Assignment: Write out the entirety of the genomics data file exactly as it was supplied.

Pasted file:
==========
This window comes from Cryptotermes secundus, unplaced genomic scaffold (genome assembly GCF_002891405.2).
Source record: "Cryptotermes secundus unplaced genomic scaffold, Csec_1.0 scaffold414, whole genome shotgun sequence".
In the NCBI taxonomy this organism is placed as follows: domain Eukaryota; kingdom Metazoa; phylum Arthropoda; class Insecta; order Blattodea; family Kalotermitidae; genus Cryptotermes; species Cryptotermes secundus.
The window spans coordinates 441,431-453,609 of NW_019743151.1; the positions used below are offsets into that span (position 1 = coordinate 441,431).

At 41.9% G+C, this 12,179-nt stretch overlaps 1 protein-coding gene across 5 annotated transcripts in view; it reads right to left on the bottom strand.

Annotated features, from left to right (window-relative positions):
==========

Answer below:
This window comes from Cryptotermes secundus, unplaced genomic scaffold (genome assembly GCF_002891405.2).
Source record: "Cryptotermes secundus unplaced genomic scaffold, Csec_1.0 scaffold414, whole genome shotgun sequence".
In the NCBI taxonomy this organism is placed as follows: domain Eukaryota; kingdom Metazoa; phylum Arthropoda; class Insecta; order Blattodea; family Kalotermitidae; genus Cryptotermes; species Cryptotermes secundus.
The window spans coordinates 441,431-453,609 of NW_019743151.1; the positions used below are offsets into that span (position 1 = coordinate 441,431).

At 41.9% G+C, this 12,179-nt stretch overlaps 1 protein-coding gene across 5 annotated transcripts in view; it reads right to left on the bottom strand.

Annotated features, from left to right (window-relative positions):